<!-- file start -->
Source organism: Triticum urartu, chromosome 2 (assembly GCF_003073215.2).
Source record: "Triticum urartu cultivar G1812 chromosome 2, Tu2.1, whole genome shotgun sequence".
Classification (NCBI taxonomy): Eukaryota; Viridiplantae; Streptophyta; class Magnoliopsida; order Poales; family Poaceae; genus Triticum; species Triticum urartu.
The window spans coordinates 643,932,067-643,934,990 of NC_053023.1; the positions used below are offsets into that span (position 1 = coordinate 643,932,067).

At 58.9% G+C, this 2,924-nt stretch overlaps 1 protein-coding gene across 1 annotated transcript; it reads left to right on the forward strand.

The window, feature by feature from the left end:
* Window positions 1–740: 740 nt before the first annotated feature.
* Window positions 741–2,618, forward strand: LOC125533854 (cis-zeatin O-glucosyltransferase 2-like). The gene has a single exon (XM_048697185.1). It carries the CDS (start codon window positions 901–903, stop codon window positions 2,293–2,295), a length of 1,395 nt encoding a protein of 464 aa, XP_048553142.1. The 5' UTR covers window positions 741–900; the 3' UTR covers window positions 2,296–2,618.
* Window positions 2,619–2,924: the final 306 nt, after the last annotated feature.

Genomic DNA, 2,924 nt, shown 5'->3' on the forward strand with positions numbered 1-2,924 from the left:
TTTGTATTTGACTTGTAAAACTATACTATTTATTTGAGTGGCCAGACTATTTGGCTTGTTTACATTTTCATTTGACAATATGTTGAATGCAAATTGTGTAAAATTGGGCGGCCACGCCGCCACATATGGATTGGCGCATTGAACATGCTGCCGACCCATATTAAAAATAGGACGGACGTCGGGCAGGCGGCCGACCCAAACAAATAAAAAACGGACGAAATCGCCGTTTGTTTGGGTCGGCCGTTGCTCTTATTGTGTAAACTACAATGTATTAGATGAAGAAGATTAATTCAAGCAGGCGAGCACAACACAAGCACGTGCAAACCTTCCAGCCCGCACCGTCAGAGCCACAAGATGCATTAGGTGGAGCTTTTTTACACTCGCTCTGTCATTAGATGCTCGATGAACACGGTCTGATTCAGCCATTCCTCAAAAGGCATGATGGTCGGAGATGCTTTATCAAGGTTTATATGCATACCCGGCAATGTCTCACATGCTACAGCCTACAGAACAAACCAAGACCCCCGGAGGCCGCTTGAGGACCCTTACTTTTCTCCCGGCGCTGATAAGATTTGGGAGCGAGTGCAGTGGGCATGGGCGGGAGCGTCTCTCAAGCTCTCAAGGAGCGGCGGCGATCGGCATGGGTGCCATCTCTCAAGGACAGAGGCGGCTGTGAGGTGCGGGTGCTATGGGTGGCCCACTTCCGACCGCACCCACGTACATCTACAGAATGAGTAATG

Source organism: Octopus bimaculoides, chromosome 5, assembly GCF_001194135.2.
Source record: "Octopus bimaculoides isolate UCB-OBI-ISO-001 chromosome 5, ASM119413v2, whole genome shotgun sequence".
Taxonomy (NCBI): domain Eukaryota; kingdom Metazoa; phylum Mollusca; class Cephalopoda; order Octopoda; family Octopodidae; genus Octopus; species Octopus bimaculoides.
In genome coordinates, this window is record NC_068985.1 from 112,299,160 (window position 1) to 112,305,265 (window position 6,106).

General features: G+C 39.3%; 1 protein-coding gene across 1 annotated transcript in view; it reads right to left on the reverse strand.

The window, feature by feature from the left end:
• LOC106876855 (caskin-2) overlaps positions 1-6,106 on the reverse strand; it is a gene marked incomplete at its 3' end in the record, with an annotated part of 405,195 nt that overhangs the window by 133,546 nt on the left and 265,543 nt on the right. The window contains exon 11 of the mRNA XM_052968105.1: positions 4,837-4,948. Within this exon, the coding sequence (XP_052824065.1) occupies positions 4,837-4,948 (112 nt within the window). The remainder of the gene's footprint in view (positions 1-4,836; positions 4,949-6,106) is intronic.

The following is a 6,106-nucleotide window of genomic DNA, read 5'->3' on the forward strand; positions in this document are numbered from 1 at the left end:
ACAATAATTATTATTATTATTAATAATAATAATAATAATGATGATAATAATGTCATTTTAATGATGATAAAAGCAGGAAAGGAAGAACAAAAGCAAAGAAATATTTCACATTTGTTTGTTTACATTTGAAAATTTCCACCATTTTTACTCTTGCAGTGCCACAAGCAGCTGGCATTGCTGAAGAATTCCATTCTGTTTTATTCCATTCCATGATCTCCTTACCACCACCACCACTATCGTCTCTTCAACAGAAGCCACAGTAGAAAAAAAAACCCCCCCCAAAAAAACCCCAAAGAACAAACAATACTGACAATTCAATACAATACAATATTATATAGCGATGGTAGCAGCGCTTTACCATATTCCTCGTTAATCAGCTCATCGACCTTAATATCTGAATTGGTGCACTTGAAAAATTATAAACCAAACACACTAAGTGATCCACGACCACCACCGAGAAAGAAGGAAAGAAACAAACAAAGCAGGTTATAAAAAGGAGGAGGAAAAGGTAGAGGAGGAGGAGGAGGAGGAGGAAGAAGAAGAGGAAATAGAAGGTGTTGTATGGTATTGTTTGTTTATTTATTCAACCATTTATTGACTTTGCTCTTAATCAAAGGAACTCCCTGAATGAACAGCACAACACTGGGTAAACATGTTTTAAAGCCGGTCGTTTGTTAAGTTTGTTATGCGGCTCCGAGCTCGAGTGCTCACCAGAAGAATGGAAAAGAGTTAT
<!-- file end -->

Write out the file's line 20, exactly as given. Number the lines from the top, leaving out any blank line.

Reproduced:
ACAATAATTATTATTATTATTAATAATAATAATAATAATGATGATAATAATGTCATTTTAATGATGATAAAAGCAGGAAAGGAAGAACAAAAGCAAAGAAATATTTCACATTTGTTTGTTTACATTTGAAAATTTCCACCATTTTTACTCTTGCAGTGCCACAAGCAGCTGGCATTGCTGAAGAATTCCATTCTGTTTTATTCCATTCCATGATCTCCTTACCACCACCACCACTATCGTCTCTTCAACAGAAGCCACAGTAGAAAAAAAAACCCCCCCCAAAAAAACCCCAAAGAACAAACAATACTGACAATTCAATACAATACAATATTATATAGCGATGGTAGCAGCGCTTTACCATATTCCTCGTTAATCAGCTCATCGACCTTAATATCTGAATTGGTGCACTTGAAAAATTATAAACCAAACACACTAAGTGATCCACGACCACCACCGAGAAAGAAGGAAAGAAACAAACAAAGCAGGTTATAAAAAGGAGGAGGAAAAGGTAGAGGAGGAGGAGGAGGAGGAGGAAGAAGAAGAGGAAATAGAAGGTGTTGTATGGTATTGTTTGTTTATTTATTCAACCATTTATTGACTTTGCTCTTAATCAAAGGAACTCCCTGAATGAACAGCACAACACTGGGTAAACATGTTTTAAAGCCGGTCGTTTGTTAAGTTTGTTATGCGGCTCCGAGCTCGAGTGCTCACCAGAAGAATGGAAAAGAGTTAT